Government bonds losing their risk-free status are depriving investors of wealth-preservation opportunities as Europe’s debt crisis boosts demand for havens, according to the Bank for International Settlements.
The global pool of safer assets “has shrunk just as demand has risen due to a flight to safety, leading to a major shortage of safe assets in the global financial system,” the BIS said in its annual report published yesterday in Basel, Switzerland. “The deterioration in the perceived creditworthiness of a sovereign raises the funding costs of virtually all private borrowers in its jurisdiction.”
While Europe’s leaders are struggling to end a crisis that threatens the euro, a drop in investor confidence has left Germany as the only nation with a stable outlook on its AAA rating among the currency’s 17 members. Its borrowing costs are near record lows as investors seek refuge from a financial turmoil now in its third year and which has pushed Spain’s 10-year yields above the 7 percent level that forced Greece, Portugal and Ireland to seek international bailouts.
States “whose debt is risky cannot provide a reliable backstop for the financial system,” posing a danger to financial stability, the BIS said. That also means that risk-averse investors are “deprived of a valuable and stabilizing wealth-preservation option at times of stress, including in the form of collateral,” it said.
Investors searching for safety pushed the Swiss franc and yen higher, prompting Japan to sell its currency and Switzerland to impose a currency cap as the nation’s government sought to protect exporters. Japan boosted its foreign currency reserves by $185 billion last year while the Swiss National Bank’s reserves surged 25 percent in May compared with the previous month, the BIS said.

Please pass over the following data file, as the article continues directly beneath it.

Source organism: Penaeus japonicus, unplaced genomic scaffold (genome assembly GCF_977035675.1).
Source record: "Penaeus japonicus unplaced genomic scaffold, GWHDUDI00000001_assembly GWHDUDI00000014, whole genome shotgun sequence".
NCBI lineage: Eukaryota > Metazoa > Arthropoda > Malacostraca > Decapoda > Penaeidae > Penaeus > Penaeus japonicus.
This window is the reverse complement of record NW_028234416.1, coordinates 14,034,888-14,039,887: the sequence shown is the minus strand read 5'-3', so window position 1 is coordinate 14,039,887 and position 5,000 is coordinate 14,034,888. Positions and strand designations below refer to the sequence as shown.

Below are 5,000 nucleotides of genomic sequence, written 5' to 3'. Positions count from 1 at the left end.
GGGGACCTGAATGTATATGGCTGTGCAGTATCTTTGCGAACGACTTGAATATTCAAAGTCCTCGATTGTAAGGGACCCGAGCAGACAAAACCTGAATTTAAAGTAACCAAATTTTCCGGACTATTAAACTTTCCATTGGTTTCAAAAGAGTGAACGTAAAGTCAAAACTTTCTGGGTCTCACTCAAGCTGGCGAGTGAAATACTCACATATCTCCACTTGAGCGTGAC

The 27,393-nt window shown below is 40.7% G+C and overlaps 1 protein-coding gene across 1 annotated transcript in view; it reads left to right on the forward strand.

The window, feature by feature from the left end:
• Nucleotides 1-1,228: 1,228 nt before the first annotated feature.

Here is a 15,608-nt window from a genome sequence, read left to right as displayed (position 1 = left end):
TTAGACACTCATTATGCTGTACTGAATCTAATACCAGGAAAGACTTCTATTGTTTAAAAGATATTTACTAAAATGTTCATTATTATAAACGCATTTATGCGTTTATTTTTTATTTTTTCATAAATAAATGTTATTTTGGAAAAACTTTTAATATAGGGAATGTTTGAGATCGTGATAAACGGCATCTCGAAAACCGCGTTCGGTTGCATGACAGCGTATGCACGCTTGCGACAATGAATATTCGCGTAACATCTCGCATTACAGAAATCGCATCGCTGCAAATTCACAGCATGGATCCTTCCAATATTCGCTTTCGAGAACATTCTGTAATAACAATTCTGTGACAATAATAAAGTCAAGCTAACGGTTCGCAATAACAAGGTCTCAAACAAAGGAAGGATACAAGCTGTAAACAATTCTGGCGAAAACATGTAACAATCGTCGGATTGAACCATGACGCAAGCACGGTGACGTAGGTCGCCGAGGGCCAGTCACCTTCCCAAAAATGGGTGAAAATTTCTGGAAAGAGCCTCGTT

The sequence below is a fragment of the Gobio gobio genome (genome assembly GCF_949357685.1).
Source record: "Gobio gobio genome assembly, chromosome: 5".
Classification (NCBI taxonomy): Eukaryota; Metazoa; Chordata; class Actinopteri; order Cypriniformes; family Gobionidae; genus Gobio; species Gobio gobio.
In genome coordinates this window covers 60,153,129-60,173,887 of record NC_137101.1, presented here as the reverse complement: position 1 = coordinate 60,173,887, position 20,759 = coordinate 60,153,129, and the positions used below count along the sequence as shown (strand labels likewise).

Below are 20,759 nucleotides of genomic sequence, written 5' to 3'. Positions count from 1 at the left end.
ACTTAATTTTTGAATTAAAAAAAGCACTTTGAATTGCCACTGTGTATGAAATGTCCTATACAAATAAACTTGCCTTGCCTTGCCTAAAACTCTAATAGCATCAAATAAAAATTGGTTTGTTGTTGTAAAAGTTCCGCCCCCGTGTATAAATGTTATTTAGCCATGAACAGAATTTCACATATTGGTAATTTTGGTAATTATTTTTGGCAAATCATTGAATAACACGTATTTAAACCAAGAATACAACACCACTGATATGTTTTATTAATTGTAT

The yen strengthened to 76.03 yen against the dollar on Feb. 1, the strongest level since reaching a post-World War II high in October. Switzerland imposed a cap after gains that pushed the franc to 1.0080 per euro on Aug. 9. Treasury 10-year yields slipped to a record-low 1.44 percent on June 1.
Demand for U.S. debt has grown even as the Treasury Department boosted the amount of outstanding marketable debt to more than $10 trillion from $4.34 trillion in mid-2007, sustained by a lack of safe alternatives.
“Sovereigns have been losing their risk-free status at an alarming rate,” the BIS said. “Restoring sustainable fiscal positions will require implementing effective fiscal consolidation, promoting long-term growth, and breaking the adverse feedback loop between bank and sovereign risk.”
The BIS holds currency reserves on behalf of its members and provides policy makers with a forum for discussion.